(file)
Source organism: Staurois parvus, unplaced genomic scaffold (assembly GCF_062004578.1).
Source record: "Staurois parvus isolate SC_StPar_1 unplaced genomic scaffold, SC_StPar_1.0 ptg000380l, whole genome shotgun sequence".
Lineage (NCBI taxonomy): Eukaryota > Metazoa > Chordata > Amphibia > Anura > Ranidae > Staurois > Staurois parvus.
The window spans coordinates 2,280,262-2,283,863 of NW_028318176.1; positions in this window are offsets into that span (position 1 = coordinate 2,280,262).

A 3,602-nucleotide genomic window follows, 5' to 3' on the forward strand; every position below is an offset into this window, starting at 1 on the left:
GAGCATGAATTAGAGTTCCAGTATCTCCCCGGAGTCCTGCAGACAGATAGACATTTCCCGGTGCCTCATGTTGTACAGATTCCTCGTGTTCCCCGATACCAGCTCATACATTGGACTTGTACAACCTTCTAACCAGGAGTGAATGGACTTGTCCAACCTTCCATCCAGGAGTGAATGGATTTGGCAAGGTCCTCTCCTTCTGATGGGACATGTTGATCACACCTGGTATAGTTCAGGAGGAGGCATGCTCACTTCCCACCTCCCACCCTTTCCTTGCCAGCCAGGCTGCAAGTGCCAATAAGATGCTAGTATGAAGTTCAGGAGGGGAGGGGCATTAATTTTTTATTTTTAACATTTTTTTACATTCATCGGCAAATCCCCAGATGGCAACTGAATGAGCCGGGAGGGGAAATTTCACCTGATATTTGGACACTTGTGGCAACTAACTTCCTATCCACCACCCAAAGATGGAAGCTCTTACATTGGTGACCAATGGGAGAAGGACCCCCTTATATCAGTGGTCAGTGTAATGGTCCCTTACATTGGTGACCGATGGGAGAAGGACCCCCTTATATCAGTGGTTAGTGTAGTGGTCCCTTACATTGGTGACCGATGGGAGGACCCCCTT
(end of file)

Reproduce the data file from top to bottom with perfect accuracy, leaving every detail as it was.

Source organism: Staurois parvus, unplaced genomic scaffold (assembly GCF_062004578.1).
Source record: "Staurois parvus isolate SC_StPar_1 unplaced genomic scaffold, SC_StPar_1.0 ptg000380l, whole genome shotgun sequence".
Lineage (NCBI taxonomy): Eukaryota > Metazoa > Chordata > Amphibia > Anura > Ranidae > Staurois > Staurois parvus.
The window spans coordinates 2,280,262-2,283,863 of NW_028318176.1; positions in this window are offsets into that span (position 1 = coordinate 2,280,262).

A 3,602-nucleotide genomic window follows, 5' to 3' on the forward strand; every position below is an offset into this window, starting at 1 on the left:
GAGCATGAATTAGAGTTCCAGTATCTCCCCGGAGTCCTGCAGACAGATAGACATTTCCCGGTGCCTCATGTTGTACAGATTCCTCGTGTTCCCCGATACCAGCTCATACATTGGACTTGTACAACCTTCTAACCAGGAGTGAATGGACTTGTCCAACCTTCCATCCAGGAGTGAATGGATTTGGCAAGGTCCTCTCCTTCTGATGGGACATGTTGATCACACCTGGTATAGTTCAGGAGGAGGCATGCTCACTTCCCACCTCCCACCCTTTCCTTGCCAGCCAGGCTGCAAGTGCCAATAAGATGCTAGTATGAAGTTCAGGAGGGGAGGGGCATTAATTTTTTATTTTTAACATTTTTTTACATTCATCGGCAAATCCCCAGATGGCAACTGAATGAGCCGGGAGGGGAAATTTCACCTGATATTTGGACACTTGTGGCAACTAACTTCCTATCCACCACCCAAAGATGGAAGCTCTTACATTGGTGACCAATGGGAGAAGGACCCCCTTATATCAGTGGTCAGTGTAATGGTCCCTTACATTGGTGACCGATGGGAGAAGGACCCCCTTATATCAGTGGTTAGTGTAGTGGTCCCTTACATTGGTGACCGATGGGAGGACCCCCTT